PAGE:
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Handheld computer tolerates temperatures from -4 to 140 deg. F

Oct 5, 2011 — by Jonathan Angel — from the LinuxDevices Archive — 1 views

Winmate announced a rugged handheld computer that includes a 3.7-inch, VGA-resolution touchscreen and a 600MHz Texas Instruments (TI) OMAP3530 processor. The R03TACH-RTS1 has 256MB of RAM and 512MB of flash storage, a built-in GPS receiver and wireless networking, a three megapixel camera, plus options that include a cellular modem and an RFID reader, according to the company.

Winmate's new R03TACH-RTS1, whose name doesn't exactly roll trippingly off the tongue, joins the countless other handheld computers that are the biggest market these days for Microsoft's Windows CE 6.0 operating system. It's a little different from most, though, in that its TI OMAP3530 processor is also said by Winmate to run Android 2.2 or Linux 2.6 — we're guessing that an implementation of either is up to the customer, however.

Where a 320 x 240 pixel touchscreen is still typical in this market, Winmate's 'RTS1 has a 3.7-inch, portrait-oriented panel with a resolution of 640 x 480 pixels. Below that, there's a keyboard that's available either in a numeric layout (below left) or a version featuring an enlarged four-way controller (below right).


Keyboard choices for Winmate's R03TACH-RTS1
(Click to enlarge)

Built for ruggedness, the 'RTS1 measures 7 x 3.9 x 1.5 inches and weighs a relatively hefty one pound. But, it meets the stringent IP67 and MIL-STD810F standards for resistance to liquids, dust, drops, and vibration, Winmate hastens to add.

The OMAP3530, conservatively clocked at 600MHz, is equipped with 256MB of RAM and 512MB of flash storage, the latter augmentable via an microSD slot. The latter appears to be on top of the 'RTS1, along with a Micro-USB port and an RS-232 port (DB9).

According to Winmate, the 'RTS1 also has a three megapixel camera (with autofocus and LED flash), 802.11b/g/n wireless networking, Bluetooth 2.1, and even a GPS receiver (SiRF starIII-based). Options, meanwhile, are said to include a cellular modem (HSPA/UMTS/GPRS/WCDMA/GSM), a 13.56MHz RFID reader, and a 1D/2D barcode scanner.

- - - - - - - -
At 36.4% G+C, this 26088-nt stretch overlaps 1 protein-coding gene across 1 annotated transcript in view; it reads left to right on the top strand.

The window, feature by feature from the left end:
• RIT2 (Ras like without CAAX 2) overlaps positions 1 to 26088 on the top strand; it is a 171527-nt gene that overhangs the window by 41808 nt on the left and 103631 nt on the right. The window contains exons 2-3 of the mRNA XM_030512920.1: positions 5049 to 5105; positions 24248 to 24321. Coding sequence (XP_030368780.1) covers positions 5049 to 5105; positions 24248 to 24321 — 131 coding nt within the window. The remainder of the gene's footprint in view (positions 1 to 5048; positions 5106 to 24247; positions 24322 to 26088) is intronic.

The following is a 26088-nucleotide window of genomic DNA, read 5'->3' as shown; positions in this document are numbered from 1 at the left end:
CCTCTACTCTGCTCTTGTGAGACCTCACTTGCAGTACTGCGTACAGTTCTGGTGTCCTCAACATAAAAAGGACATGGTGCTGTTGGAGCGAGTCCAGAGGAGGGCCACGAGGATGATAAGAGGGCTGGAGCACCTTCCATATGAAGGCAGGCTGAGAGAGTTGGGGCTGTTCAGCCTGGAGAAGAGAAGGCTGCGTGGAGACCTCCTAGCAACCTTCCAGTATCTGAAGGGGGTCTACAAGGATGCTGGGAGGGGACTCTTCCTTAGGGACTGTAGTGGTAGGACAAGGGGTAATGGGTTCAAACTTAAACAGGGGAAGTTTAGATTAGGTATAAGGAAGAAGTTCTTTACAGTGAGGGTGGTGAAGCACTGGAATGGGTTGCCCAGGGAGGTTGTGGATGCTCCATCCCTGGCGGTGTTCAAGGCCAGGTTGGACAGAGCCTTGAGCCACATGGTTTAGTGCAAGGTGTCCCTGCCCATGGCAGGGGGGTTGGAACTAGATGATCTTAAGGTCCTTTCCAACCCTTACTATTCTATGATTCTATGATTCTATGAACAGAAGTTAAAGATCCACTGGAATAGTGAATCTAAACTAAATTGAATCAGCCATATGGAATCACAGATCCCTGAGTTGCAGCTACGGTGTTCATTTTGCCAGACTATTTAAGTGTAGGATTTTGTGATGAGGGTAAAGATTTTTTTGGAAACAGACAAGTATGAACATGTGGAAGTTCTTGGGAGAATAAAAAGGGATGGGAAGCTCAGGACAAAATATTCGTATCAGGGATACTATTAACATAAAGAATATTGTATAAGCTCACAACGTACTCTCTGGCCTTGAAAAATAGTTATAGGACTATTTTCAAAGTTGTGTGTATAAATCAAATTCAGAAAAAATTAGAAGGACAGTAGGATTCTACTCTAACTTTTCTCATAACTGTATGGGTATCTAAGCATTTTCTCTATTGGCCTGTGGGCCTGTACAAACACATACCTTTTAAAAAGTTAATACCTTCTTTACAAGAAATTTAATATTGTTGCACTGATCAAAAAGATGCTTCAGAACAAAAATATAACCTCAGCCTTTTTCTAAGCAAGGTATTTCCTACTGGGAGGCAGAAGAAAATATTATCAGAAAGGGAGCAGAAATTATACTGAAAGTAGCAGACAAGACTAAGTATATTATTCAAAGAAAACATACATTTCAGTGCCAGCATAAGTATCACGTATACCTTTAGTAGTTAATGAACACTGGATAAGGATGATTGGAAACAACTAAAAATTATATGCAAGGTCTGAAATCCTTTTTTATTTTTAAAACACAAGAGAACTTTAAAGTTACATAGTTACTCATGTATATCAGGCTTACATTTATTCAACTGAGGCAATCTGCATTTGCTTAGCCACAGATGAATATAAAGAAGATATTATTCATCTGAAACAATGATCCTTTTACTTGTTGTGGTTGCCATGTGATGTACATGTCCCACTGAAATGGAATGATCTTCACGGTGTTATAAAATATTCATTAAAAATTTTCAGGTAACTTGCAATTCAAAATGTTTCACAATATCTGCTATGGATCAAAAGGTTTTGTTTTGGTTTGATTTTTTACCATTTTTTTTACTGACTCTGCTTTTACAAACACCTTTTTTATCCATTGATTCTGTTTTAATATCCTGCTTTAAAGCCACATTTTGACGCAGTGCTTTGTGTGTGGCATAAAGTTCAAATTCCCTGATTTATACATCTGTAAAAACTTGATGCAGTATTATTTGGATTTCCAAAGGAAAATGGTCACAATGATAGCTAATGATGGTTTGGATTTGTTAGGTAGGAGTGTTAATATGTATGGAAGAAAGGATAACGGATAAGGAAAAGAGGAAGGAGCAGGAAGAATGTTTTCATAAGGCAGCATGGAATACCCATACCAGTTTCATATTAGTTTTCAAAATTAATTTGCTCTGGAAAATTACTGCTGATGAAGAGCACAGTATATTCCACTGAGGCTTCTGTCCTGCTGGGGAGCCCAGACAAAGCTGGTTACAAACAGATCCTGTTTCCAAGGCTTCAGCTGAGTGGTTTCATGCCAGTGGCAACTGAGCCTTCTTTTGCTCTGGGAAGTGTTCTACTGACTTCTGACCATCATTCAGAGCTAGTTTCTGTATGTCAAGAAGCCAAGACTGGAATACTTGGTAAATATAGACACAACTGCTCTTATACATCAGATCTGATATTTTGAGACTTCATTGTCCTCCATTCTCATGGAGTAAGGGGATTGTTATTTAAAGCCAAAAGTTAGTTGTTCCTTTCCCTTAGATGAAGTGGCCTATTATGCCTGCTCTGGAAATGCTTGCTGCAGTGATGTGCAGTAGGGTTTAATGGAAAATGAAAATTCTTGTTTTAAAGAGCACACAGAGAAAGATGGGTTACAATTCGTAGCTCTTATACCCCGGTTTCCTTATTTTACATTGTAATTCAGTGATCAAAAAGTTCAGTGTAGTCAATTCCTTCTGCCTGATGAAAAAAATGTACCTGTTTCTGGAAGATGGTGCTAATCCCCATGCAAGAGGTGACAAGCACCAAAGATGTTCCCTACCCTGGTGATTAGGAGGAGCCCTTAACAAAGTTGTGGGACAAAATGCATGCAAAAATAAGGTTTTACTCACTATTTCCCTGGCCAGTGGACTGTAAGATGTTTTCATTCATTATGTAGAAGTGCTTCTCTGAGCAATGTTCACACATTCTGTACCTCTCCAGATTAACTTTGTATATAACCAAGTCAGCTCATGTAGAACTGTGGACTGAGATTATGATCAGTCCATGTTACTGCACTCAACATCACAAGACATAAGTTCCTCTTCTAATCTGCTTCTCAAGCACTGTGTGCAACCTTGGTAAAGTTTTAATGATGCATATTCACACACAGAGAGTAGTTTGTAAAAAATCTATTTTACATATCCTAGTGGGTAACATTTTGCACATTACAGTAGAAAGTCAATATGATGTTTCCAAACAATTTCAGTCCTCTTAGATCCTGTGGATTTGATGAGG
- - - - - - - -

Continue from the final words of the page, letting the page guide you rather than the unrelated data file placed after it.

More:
Winmate's R03TACH-RTS1

As pictured above, the RFID reader and barcode scanner are snap-on modules that add to the 'RTS1's size and weight, though Winmate didn't say by how much. The cellular modem is internal, however, and supported by an integral SIM slot.

The 'RTS1 includes a 5200mAh battery that provides up to 8.6 hours of operation, says Winmate. Operating range starts down at -4 deg. F and extends up to 140 deg. F, much more than any human using the device would be expected to tolerate.

Specifications listed by Winmate for the R03TACH-RTS1 include:

  • Processor — TI OMAP3530 clocked at 600MHz
  • Memory — 256MB of RAM and 512MB of flash storage
  • Display — 3.5-inch resistive touchscreen with 640 x 480 pixel resolution
  • Camera - 3 megapixel with autofocus and LED flash
  • Keys — choice of numeric keypad or enlarged four-way controller
  • Expansion — microSD slot; docking connector
  • Networking:
    • WLAN — 802.11b/g/n with Cisco security extensions
    • PAN — Bluetooth 2.1
  • Other wireless interfaces:
    • GPS receiver
    • cellular modem (optional)
    • RFID reader (optional)
    • 1D/2D barcode scanner (optional)
  • Other I/O:
    • Micro-USB port
    • RS-232 port (DB9 connector)
  • Battery — 5200mAh battery lasts up to 8.6 hours
  • Operating range — -4 to 140 deg. F
  • Dimensions — 7 x 3.9 x 1.5 inches
  • Weight — 1 pound

Further information

Winmate did not cite pricing for the R03TACH-RTS1, but the device appears to be on sale now. More information may be found on the R03TACH-RTS1 product page.

For further details and images, see an article on the R03TACH-RTS1 by Rugged PC Review.

Jonathan Angel can be reached at [email protected] and followed at www.twitter.com/gadgetsense.


This article was originally published on LinuxDevices.com and has been donated to the open source community by QuinStreet Inc. Please visit LinuxToday.com for up-to-date news and articles about Linux and open source.



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